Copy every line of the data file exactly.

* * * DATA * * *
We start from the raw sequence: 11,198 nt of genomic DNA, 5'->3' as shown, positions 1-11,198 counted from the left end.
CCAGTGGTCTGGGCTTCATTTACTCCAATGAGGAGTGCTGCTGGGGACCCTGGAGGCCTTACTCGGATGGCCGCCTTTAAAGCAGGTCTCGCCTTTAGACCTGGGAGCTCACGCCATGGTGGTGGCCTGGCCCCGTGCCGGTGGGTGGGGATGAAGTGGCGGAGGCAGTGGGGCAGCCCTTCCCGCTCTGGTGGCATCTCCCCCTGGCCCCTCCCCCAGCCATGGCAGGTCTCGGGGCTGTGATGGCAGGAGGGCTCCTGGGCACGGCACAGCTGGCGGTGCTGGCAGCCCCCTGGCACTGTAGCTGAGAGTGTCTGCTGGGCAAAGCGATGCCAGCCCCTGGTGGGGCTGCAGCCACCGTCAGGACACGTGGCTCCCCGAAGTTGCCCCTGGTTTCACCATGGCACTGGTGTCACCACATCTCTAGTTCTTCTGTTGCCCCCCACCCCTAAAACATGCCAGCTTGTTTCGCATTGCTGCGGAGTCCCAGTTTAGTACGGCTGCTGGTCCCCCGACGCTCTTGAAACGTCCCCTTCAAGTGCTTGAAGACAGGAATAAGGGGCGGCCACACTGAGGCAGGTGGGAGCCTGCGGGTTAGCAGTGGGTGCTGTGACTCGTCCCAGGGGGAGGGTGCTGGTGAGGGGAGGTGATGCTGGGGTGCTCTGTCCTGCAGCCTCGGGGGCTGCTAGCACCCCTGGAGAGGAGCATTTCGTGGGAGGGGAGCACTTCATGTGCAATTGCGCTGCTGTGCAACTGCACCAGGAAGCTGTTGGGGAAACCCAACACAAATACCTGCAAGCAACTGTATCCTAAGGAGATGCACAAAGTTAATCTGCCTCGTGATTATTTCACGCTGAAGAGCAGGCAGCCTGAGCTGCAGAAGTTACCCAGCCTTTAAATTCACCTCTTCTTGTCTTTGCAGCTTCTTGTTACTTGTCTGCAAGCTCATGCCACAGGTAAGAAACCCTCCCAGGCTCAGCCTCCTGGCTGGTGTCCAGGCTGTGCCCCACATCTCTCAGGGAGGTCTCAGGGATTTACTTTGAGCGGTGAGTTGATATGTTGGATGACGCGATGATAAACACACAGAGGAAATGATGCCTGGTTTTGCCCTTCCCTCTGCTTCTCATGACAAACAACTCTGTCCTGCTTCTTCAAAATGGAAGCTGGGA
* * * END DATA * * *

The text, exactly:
We start from the raw sequence: 11,198 nt of genomic DNA, 5'->3' as shown, positions 1-11,198 counted from the left end.
CCAGTGGTCTGGGCTTCATTTACTCCAATGAGGAGTGCTGCTGGGGACCCTGGAGGCCTTACTCGGATGGCCGCCTTTAAAGCAGGTCTCGCCTTTAGACCTGGGAGCTCACGCCATGGTGGTGGCCTGGCCCCGTGCCGGTGGGTGGGGATGAAGTGGCGGAGGCAGTGGGGCAGCCCTTCCCGCTCTGGTGGCATCTCCCCCTGGCCCCTCCCCCAGCCATGGCAGGTCTCGGGGCTGTGATGGCAGGAGGGCTCCTGGGCACGGCACAGCTGGCGGTGCTGGCAGCCCCCTGGCACTGTAGCTGAGAGTGTCTGCTGGGCAAAGCGATGCCAGCCCCTGGTGGGGCTGCAGCCACCGTCAGGACACGTGGCTCCCCGAAGTTGCCCCTGGTTTCACCATGGCACTGGTGTCACCACATCTCTAGTTCTTCTGTTGCCCCCCACCCCTAAAACATGCCAGCTTGTTTCGCATTGCTGCGGAGTCCCAGTTTAGTACGGCTGCTGGTCCCCCGACGCTCTTGAAACGTCCCCTTCAAGTGCTTGAAGACAGGAATAAGGGGCGGCCACACTGAGGCAGGTGGGAGCCTGCGGGTTAGCAGTGGGTGCTGTGACTCGTCCCAGGGGGAGGGTGCTGGTGAGGGGAGGTGATGCTGGGGTGCTCTGTCCTGCAGCCTCGGGGGCTGCTAGCACCCCTGGAGAGGAGCATTTCGTGGGAGGGGAGCACTTCATGTGCAATTGCGCTGCTGTGCAACTGCACCAGGAAGCTGTTGGGGAAACCCAACACAAATACCTGCAAGCAACTGTATCCTAAGGAGATGCACAAAGTTAATCTGCCTCGTGATTATTTCACGCTGAAGAGCAGGCAGCCTGAGCTGCAGAAGTTACCCAGCCTTTAAATTCACCTCTTCTTGTCTTTGCAGCTTCTTGTTACTTGTCTGCAAGCTCATGCCACAGGTAAGAAACCCTCCCAGGCTCAGCCTCCTGGCTGGTGTCCAGGCTGTGCCCCACATCTCTCAGGGAGGTCTCAGGGATTTACTTTGAGCGGTGAGTTGATATGTTGGATGACGCGATGATAAACACACAGAGGAAATGATGCCTGGTTTTGCCCTTCCCTCTGCTTCTCATGACAAACAACTCTGTCCTGCTTCTTCAAAATGGAAGCTGGGA